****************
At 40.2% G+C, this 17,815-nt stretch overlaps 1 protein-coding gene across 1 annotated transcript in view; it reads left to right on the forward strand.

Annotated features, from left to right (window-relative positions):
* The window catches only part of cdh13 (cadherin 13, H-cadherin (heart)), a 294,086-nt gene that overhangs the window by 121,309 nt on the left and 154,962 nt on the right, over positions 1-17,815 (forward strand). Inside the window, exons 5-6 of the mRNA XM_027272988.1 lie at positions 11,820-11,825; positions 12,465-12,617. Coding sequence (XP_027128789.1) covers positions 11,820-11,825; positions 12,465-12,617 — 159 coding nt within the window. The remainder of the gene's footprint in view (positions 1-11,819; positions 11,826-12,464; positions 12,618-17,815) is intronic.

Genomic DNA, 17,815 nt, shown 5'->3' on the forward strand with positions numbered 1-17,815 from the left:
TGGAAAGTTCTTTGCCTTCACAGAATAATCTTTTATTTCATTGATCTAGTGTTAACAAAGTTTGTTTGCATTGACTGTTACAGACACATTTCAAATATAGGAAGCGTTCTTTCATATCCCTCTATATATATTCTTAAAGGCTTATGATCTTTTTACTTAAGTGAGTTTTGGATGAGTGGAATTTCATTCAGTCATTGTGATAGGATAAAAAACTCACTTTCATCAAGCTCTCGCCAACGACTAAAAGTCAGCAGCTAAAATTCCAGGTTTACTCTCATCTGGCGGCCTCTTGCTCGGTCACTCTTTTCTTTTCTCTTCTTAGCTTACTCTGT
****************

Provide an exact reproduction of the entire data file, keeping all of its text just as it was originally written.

At 40.2% G+C, this 17,815-nt stretch overlaps 1 protein-coding gene across 1 annotated transcript in view; it reads left to right on the forward strand.

Annotated features, from left to right (window-relative positions):
* The window catches only part of cdh13 (cadherin 13, H-cadherin (heart)), a 294,086-nt gene that overhangs the window by 121,309 nt on the left and 154,962 nt on the right, over positions 1-17,815 (forward strand). Inside the window, exons 5-6 of the mRNA XM_027272988.1 lie at positions 11,820-11,825; positions 12,465-12,617. Coding sequence (XP_027128789.1) covers positions 11,820-11,825; positions 12,465-12,617 — 159 coding nt within the window. The remainder of the gene's footprint in view (positions 1-11,819; positions 11,826-12,464; positions 12,618-17,815) is intronic.

Genomic DNA, 17,815 nt, shown 5'->3' on the forward strand with positions numbered 1-17,815 from the left:
TGGAAAGTTCTTTGCCTTCACAGAATAATCTTTTATTTCATTGATCTAGTGTTAACAAAGTTTGTTTGCATTGACTGTTACAGACACATTTCAAATATAGGAAGCGTTCTTTCATATCCCTCTATATATATTCTTAAAGGCTTATGATCTTTTTACTTAAGTGAGTTTTGGATGAGTGGAATTTCATTCAGTCATTGTGATAGGATAAAAAACTCACTTTCATCAAGCTCTCGCCAACGACTAAAAGTCAGCAGCTAAAATTCCAGGTTTACTCTCATCTGGCGGCCTCTTGCTCGGTCACTCTTTTCTTTTCTCTTCTTAGCTTACTCTGT